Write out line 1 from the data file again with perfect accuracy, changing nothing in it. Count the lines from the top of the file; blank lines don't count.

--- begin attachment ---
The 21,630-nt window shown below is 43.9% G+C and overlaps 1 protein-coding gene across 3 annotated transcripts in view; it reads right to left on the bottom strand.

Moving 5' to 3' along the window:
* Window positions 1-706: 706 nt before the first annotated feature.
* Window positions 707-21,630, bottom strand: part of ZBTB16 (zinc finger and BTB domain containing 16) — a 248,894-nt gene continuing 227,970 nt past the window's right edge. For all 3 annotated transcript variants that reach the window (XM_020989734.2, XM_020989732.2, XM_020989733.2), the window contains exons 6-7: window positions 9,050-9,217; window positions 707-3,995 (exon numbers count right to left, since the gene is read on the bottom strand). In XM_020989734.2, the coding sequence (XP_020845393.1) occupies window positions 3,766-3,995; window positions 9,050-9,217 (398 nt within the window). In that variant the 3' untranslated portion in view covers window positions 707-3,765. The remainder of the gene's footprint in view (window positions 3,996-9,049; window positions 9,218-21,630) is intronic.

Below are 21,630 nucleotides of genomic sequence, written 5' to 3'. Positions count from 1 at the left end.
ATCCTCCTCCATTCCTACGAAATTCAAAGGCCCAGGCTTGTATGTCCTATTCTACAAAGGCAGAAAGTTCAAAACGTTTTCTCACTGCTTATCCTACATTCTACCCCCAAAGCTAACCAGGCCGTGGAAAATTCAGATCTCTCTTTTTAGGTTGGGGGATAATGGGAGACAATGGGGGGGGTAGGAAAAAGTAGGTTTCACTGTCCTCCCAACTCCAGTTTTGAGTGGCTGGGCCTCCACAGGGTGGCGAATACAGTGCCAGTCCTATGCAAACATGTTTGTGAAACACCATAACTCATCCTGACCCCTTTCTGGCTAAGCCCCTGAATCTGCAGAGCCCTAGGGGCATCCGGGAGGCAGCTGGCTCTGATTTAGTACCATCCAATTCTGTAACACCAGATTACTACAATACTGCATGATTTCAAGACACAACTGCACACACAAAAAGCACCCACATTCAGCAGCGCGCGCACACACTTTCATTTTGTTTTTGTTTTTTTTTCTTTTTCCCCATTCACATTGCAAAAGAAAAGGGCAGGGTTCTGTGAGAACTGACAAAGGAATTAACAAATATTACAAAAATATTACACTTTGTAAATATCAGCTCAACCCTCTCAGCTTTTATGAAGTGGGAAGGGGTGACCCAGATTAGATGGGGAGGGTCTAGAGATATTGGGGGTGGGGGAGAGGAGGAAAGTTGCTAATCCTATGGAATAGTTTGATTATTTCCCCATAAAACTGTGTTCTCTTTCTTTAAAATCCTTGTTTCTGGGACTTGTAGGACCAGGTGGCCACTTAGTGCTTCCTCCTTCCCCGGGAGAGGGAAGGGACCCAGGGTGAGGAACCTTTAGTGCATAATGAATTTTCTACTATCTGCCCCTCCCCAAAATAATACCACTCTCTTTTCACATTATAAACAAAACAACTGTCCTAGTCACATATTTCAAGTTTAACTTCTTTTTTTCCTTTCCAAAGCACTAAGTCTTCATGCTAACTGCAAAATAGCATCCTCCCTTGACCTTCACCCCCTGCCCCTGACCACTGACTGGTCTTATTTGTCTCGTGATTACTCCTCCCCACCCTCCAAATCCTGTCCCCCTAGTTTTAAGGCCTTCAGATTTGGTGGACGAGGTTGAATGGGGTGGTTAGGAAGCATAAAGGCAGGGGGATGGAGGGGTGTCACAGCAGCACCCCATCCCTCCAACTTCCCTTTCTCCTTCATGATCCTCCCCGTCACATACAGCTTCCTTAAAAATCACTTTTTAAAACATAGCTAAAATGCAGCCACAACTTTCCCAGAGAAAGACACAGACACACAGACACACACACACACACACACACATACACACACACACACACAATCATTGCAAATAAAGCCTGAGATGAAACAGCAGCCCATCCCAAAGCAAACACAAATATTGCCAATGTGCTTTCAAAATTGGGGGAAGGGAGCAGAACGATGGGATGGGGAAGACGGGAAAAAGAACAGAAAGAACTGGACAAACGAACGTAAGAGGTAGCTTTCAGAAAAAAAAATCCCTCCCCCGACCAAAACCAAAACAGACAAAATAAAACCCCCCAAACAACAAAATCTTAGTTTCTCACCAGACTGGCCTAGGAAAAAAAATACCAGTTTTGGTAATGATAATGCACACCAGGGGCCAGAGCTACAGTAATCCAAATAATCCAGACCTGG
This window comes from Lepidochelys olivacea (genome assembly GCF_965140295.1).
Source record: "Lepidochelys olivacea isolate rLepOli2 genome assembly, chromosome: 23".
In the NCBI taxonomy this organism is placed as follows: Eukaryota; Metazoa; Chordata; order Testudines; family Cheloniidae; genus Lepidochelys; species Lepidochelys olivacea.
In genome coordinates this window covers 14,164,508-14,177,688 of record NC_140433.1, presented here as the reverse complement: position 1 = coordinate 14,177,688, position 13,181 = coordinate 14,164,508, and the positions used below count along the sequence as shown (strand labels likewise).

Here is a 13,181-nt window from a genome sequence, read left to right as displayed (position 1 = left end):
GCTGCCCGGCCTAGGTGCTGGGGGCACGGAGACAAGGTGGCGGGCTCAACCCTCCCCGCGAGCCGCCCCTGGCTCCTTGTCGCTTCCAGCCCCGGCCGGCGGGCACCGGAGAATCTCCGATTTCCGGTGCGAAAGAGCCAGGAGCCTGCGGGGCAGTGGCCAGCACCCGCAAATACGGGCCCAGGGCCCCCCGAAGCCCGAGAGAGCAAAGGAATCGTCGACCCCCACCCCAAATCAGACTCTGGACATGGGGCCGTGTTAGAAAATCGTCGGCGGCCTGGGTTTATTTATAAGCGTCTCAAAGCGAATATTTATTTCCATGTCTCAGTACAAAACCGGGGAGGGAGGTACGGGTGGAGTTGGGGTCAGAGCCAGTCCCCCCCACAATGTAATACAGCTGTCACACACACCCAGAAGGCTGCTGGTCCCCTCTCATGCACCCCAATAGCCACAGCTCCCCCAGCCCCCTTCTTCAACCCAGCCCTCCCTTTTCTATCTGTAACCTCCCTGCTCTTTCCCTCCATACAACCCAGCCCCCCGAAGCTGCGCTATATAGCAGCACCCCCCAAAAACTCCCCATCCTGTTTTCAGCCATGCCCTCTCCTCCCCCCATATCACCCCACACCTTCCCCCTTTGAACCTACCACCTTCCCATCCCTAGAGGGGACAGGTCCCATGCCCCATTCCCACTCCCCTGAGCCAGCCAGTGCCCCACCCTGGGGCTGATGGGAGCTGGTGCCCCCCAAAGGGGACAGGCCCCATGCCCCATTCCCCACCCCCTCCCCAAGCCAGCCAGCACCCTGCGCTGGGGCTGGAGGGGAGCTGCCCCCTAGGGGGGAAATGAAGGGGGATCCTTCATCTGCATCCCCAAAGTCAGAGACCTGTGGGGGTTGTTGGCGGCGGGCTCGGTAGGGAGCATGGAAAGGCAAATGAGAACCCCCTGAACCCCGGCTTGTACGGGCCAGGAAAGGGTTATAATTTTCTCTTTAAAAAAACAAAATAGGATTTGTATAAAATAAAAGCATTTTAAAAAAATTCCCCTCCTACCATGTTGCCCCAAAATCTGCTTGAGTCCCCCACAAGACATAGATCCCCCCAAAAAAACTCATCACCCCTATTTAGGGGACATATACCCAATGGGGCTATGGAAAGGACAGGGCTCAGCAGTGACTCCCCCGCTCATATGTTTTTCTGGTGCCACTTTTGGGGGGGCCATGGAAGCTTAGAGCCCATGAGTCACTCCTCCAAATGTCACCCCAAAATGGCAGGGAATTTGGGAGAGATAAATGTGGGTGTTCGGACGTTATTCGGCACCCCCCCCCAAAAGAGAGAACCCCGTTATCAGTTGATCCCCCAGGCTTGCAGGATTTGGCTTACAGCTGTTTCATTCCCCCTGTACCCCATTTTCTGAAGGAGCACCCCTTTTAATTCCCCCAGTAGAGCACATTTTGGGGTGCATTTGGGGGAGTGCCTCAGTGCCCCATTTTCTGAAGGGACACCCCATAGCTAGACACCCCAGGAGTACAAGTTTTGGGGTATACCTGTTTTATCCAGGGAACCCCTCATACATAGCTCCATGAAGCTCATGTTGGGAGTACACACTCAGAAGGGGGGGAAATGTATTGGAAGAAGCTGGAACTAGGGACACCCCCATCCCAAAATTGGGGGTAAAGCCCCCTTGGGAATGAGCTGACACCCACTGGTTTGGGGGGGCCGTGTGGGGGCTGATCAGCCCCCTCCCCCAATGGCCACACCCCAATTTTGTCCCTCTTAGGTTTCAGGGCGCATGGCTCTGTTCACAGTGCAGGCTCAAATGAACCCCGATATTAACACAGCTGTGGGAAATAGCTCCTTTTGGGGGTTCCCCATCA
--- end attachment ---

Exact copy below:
The 21,630-nt window shown below is 43.9% G+C and overlaps 1 protein-coding gene across 3 annotated transcripts in view; it reads right to left on the bottom strand.